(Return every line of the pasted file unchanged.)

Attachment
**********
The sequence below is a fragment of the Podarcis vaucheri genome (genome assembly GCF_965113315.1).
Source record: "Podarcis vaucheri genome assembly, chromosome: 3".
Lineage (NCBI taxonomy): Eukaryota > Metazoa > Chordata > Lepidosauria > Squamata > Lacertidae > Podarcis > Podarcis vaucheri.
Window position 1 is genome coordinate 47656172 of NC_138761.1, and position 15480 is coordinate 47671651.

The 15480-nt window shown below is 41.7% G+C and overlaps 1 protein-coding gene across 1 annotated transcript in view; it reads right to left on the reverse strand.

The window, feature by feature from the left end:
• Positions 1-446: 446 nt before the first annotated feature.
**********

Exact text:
The sequence below is a fragment of the Podarcis vaucheri genome (genome assembly GCF_965113315.1).
Source record: "Podarcis vaucheri genome assembly, chromosome: 3".
Lineage (NCBI taxonomy): Eukaryota > Metazoa > Chordata > Lepidosauria > Squamata > Lacertidae > Podarcis > Podarcis vaucheri.
Window position 1 is genome coordinate 47656172 of NC_138761.1, and position 15480 is coordinate 47671651.

The 15480-nt window shown below is 41.7% G+C and overlaps 1 protein-coding gene across 1 annotated transcript in view; it reads right to left on the reverse strand.

The window, feature by feature from the left end:
• Positions 1-446: 446 nt before the first annotated feature.